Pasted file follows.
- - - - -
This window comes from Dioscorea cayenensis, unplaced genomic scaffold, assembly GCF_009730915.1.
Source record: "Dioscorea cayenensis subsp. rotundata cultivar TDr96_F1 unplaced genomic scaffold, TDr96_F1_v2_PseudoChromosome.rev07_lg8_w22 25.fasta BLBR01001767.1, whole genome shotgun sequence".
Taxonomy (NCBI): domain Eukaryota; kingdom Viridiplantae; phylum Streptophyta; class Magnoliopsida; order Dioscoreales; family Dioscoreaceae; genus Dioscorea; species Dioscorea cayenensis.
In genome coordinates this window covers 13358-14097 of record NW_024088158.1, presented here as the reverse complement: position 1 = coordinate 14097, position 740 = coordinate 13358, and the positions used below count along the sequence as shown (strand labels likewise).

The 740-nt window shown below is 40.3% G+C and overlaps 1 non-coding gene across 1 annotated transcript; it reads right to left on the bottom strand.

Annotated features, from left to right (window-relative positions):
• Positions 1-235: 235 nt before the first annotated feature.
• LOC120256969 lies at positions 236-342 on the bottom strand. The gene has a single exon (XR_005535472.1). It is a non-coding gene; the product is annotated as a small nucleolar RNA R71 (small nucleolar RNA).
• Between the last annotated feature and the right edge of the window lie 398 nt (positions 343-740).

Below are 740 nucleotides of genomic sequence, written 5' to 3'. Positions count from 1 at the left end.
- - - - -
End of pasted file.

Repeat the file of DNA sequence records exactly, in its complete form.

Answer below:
This window comes from Dioscorea cayenensis, unplaced genomic scaffold, assembly GCF_009730915.1.
Source record: "Dioscorea cayenensis subsp. rotundata cultivar TDr96_F1 unplaced genomic scaffold, TDr96_F1_v2_PseudoChromosome.rev07_lg8_w22 25.fasta BLBR01001767.1, whole genome shotgun sequence".
Taxonomy (NCBI): domain Eukaryota; kingdom Viridiplantae; phylum Streptophyta; class Magnoliopsida; order Dioscoreales; family Dioscoreaceae; genus Dioscorea; species Dioscorea cayenensis.
In genome coordinates this window covers 13358-14097 of record NW_024088158.1, presented here as the reverse complement: position 1 = coordinate 14097, position 740 = coordinate 13358, and the positions used below count along the sequence as shown (strand labels likewise).

The 740-nt window shown below is 40.3% G+C and overlaps 1 non-coding gene across 1 annotated transcript; it reads right to left on the bottom strand.

Annotated features, from left to right (window-relative positions):
• Positions 1-235: 235 nt before the first annotated feature.
• LOC120256969 lies at positions 236-342 on the bottom strand. The gene has a single exon (XR_005535472.1). It is a non-coding gene; the product is annotated as a small nucleolar RNA R71 (small nucleolar RNA).
• Between the last annotated feature and the right edge of the window lie 398 nt (positions 343-740).

Below are 740 nucleotides of genomic sequence, written 5' to 3'. Positions count from 1 at the left end.